If you're not already baking your stuffing (ahem, OK, your dressing) in a separate casserole dish outside your turkey, we encourage you to give it a try. It's tough enough to nail the internal temperature of a turkey without having to worry about ensuring that the stuffing is cooked through, too. Adding aromatics to the cavity makes your turkey taste better. Adding stuffing just makes that stuffing mushy—when it's baked separately, your stuffing can develop those crispy browned edges that everyone fights for.

But if you insist on stuffing your turkey, we're not going to stand in your way. Just a few words of advice: Don't try to pack in too much. Stuff both cavities (the larger one and the smaller neck cavity) loosely to avoid undercooked stuffing. You'll need about 1 1/2 cups for every pound of turkey. And take the internal temperature of the stuffing before pulling the bird from the oven—it should read 165F just like the actual turkey should.

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What Temperature to Cook the Turkey (and How to Roast It)

There are countless ways to roast a turkey—probably because home cooks have always struggled with how to avoid overcooking the breasts while ensuring that the dark meat is cooked through. The general game plan is to roast your seasoned (and possibly brined) turkey on a rack set inside a roasting pan. No need to truss it; that will only make it take longer to cook. To help make a great gravy from the pan drippings, you can scatter plenty of cut-up aromatic vegetables and herbs in the pan, along with a couple cupfuls of water to prevent the veg from scorching, too.

But no matter what method or oven temperature you go with (and we've got plenty to choose from), one thing remains consistent. You'll want to cook your turkey until an instant-read thermometer inserted into the thickest part of the thigh (avoiding bone) reads 165F to 170F. Be sure to use a good-quality instant-read thermometer and take several readings of both thighs—you don't ever want to start carving your turkey for your hungry guests only to find that it needs another 20 minutes in the oven.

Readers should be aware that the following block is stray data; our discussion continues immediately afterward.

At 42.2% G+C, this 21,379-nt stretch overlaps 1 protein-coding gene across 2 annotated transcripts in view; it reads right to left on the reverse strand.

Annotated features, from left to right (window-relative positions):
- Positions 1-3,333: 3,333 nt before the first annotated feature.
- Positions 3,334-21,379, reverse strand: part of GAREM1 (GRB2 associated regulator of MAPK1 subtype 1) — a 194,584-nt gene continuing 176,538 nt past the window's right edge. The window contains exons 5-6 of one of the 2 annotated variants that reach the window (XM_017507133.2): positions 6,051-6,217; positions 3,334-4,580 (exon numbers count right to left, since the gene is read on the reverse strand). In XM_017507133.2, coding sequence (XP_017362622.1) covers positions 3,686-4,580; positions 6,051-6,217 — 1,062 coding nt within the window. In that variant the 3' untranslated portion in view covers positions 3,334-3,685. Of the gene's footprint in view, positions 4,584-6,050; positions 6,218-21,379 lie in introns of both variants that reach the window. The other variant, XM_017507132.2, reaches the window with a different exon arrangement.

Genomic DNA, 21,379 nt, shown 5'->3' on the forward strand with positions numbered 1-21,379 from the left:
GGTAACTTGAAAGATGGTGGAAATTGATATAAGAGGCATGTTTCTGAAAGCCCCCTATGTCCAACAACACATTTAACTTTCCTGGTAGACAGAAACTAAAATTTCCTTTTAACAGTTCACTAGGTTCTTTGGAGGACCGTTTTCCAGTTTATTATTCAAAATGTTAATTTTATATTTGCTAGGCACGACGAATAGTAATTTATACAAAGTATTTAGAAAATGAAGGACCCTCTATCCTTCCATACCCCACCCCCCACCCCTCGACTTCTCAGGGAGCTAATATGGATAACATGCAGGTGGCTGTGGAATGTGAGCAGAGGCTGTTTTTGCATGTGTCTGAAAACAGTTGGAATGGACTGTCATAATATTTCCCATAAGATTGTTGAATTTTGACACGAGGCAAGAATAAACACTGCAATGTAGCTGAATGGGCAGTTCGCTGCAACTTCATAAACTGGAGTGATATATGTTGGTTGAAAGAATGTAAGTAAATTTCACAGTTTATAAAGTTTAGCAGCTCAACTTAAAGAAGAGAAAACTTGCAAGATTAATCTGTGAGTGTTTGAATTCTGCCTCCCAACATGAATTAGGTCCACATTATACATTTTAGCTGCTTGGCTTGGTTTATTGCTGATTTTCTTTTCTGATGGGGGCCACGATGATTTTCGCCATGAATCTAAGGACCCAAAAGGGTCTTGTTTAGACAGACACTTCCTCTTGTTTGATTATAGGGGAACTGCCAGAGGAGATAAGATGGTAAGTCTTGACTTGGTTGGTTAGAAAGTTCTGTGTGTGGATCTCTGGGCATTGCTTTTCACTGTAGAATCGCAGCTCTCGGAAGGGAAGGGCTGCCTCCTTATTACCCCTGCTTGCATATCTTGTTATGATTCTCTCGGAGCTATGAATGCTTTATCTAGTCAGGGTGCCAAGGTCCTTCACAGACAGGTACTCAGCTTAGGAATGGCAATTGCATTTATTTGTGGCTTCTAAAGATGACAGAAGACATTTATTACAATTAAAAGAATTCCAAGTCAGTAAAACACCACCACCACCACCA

Marcus Nilsson

How to Carve Your Thanksgiving Turkey (Without Making a Hash of It)

Once you've nailed the temperature on your turkey, there's just one final hurdle—carving it like a pro. First, be sure to let the turkey rest on your biggest cutting board for about 45 minutes (in the meantime, make the gravy) to allow for carryover cooking and to help the juices redistribute. Then sharpen a thin, long slicing blade and follow this simple strategy for clean cuts that will look great on everyone's plate.

Victor Protasio

How to Make Homemade Turkey Gravy (and How to Fix Lumpy Gravy, Too)

Those golden-brown vegetables and savory drippings left in the roasting pan? Money in the bank. Set the roasting pan across two burners over medium-low heat, and scrape up all those flavorful browned bits. Next, strain them into a tall, narrow container and skim off the fat, which you can use as part of the roux to thicken your gravy. Either way, save those pan juices—you'll use them, along with some broth, to make a gravy tasty enough to convert the sulkiest turkey-hater.

Photo by Victor Protasio / Food Styling by Torie Cox / Prop Styling by Claire Spollen

Everything You Can Make with Leftover Turkey

We won't argue with the pristine beauty of the next-day turkey sandwich. But you don't need us to tell you how to make one of those. If you're looking to do something a little different with your Thanksgiving turkey leftovers, check out this wide-ranging array of ideas, from Leftover Turkey and Chinese Egg Noodle Soup to Turkey Reuben Hash.